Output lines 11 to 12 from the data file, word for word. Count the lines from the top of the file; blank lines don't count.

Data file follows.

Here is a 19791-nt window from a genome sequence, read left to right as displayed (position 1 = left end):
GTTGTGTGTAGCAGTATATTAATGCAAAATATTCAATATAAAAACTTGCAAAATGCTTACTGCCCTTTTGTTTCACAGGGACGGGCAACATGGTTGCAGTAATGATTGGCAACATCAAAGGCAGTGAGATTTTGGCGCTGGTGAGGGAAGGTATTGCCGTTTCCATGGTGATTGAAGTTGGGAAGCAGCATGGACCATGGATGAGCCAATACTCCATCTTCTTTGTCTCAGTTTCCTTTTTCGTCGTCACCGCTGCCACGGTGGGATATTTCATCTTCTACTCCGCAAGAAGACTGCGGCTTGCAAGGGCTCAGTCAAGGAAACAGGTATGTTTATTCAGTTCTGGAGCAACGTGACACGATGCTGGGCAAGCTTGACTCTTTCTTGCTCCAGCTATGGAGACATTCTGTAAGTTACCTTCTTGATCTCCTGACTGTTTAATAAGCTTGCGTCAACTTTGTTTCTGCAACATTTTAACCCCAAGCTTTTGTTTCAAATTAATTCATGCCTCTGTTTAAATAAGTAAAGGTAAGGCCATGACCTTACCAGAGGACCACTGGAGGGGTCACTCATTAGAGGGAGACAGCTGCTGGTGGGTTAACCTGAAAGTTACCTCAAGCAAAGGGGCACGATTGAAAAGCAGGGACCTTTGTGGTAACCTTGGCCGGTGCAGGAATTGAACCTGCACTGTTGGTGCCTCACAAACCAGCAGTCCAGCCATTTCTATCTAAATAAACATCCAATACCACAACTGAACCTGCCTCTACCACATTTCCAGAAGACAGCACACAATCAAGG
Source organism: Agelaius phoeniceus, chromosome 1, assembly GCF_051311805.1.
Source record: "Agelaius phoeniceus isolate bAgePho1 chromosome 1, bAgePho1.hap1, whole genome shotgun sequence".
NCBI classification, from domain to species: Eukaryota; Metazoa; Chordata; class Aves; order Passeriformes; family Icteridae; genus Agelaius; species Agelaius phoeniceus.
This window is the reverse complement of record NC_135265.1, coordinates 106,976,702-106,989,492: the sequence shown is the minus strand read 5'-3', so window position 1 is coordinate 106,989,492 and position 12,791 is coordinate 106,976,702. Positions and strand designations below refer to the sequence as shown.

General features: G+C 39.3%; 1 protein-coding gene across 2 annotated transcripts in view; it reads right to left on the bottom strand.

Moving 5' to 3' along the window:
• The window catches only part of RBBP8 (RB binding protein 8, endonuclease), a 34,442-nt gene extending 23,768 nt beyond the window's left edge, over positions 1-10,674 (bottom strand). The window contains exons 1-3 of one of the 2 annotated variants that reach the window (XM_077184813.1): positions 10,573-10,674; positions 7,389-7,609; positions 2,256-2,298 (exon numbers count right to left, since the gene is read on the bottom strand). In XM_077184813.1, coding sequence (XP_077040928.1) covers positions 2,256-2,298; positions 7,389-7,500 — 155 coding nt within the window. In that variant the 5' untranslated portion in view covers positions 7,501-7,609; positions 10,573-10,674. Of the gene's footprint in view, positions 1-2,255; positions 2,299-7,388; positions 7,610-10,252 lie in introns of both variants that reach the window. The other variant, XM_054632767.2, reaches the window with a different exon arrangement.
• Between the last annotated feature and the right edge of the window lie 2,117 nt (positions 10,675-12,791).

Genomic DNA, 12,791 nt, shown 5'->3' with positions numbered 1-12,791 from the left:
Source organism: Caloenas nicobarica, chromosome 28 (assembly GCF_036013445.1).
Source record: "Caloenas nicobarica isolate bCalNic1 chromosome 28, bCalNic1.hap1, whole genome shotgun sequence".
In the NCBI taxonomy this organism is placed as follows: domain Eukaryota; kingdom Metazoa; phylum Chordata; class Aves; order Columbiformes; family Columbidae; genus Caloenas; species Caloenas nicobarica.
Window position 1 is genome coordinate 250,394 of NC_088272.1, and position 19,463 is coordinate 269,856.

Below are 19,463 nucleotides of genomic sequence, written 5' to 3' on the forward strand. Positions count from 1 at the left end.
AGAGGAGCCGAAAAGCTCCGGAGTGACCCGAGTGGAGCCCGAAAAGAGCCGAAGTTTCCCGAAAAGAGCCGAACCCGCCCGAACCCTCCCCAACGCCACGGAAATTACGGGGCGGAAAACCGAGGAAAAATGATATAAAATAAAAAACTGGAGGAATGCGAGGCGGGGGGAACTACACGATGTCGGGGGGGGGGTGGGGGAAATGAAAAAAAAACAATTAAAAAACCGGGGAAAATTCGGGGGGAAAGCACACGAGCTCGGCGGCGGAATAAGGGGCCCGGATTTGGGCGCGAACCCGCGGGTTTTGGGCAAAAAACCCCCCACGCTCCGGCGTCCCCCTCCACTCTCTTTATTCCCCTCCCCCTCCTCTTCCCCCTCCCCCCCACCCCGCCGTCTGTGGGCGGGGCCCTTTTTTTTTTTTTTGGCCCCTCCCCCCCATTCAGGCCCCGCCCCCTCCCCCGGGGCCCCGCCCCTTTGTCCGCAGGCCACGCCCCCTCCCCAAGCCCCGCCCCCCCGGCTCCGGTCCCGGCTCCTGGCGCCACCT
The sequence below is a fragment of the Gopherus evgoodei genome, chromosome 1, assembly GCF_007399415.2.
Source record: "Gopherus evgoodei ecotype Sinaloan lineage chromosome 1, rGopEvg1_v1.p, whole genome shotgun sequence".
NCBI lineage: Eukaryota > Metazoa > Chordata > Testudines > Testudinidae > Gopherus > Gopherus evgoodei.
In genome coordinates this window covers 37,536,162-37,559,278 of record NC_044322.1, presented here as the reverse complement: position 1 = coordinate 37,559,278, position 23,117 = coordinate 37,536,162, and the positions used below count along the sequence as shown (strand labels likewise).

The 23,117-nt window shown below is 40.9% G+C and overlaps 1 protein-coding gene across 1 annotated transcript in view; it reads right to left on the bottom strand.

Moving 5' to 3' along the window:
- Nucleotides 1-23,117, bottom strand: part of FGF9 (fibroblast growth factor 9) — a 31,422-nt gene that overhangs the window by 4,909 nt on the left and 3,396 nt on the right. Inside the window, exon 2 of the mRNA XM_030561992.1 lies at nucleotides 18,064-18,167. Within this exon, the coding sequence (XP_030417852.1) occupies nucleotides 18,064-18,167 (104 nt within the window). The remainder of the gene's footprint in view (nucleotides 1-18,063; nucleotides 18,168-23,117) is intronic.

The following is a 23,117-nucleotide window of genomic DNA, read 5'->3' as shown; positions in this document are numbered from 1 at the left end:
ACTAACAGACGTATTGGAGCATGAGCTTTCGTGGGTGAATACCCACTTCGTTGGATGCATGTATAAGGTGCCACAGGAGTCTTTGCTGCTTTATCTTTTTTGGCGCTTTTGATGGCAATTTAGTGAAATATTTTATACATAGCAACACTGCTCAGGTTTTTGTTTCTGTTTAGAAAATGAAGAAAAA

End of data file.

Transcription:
Genomic DNA, 12,791 nt, shown 5'->3' with positions numbered 1-12,791 from the left:
Source organism: Caloenas nicobarica, chromosome 28 (assembly GCF_036013445.1).